It's been a long exhausting road for Kimberly Thomas of Kismutt Rescue and as cliché as it may sound, when things were darkest, the light at the end of the tunnel appeared.
Just three months ago, Thomas seemed to be at the end of her rope in her fight against the puppy millers of Ontario located in the Wellesley township area after a local newspaper published Thomas' accusations against the millers and in retaliation, the millers stopped letting her pull their unwanted dogs. She knew what was going to happen to those unwanted dogs and it wasn't anything good and that weighed heavy on her.
She sounded frustrated, angry, distraught.
Perhaps as a last recourse, she called Toronto lawyer Clayton Ruby who has been an animal advocate extraordinaire all these years and, well, the article from yesterday's Ontario Farmer newspaper can explain the rest:
(Click on image below to enlarge.)
The article talks about the impact such charges, if upheld in court, could have on the lives of the puppy millers in question. It doesn't delve into the impact it will have on the dogs presently being produced by these particular millers nor the thousands of other dogs being bred by the puppy mill community in general, and for the most part, it downplays (as in it doesn't mention) the mistreatment these animals face.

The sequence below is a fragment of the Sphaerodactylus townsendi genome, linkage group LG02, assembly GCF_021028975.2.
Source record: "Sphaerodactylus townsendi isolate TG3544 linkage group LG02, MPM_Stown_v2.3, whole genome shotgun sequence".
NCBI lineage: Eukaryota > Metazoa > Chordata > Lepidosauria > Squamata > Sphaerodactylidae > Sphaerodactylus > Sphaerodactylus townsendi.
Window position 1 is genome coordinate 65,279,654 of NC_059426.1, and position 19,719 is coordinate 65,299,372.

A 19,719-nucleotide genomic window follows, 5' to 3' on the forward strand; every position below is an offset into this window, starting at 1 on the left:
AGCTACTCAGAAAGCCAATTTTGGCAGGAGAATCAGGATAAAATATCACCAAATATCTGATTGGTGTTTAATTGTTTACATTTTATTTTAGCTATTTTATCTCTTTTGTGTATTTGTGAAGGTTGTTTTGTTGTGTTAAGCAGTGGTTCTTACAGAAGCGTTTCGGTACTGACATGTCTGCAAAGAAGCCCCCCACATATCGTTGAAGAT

Despite the obvious pro-puppy miller stance of the article, it does give the tiniest hint of the neglect, abuse and eploitation suffered by the dogs: because many of the puppy millers do not use electricity or do not want to pay for electricity, the warehouses in which the dogs are kept are unheated. Relatively speaking, there are about a handful of breeds which can endure a Canadian winter in an unheated building without being put into severe distress. The dogs we so often see coming out of these mills - Pugs, Sharpeis, miniature Poodles, Cocker Spaniels, etc. - are certainly not of these breeds. Having to survive through a Canadian winter in one of these warehouses is not much better than trying to survive in an unheated shed in someone's backyard.
The victims here aren't the puppy millers who have voluntarily chosen to profit from an atrocious business model. The victims here are the abused dogs and that's obvious but then I guess you'd only be holding that veiwpoint if you're just another irritating, heathen, animal welfare activist freak who can't mind yer own goddam business.
Well, good on ya.
Thanks so much to Kimberly Thomas of Kismutt Rescue for leading the fight and to all of you who sent letters and emails to the various town councils and animal welfare agencies pressuring them to act and to Clayton Ruby for keeping it all legal.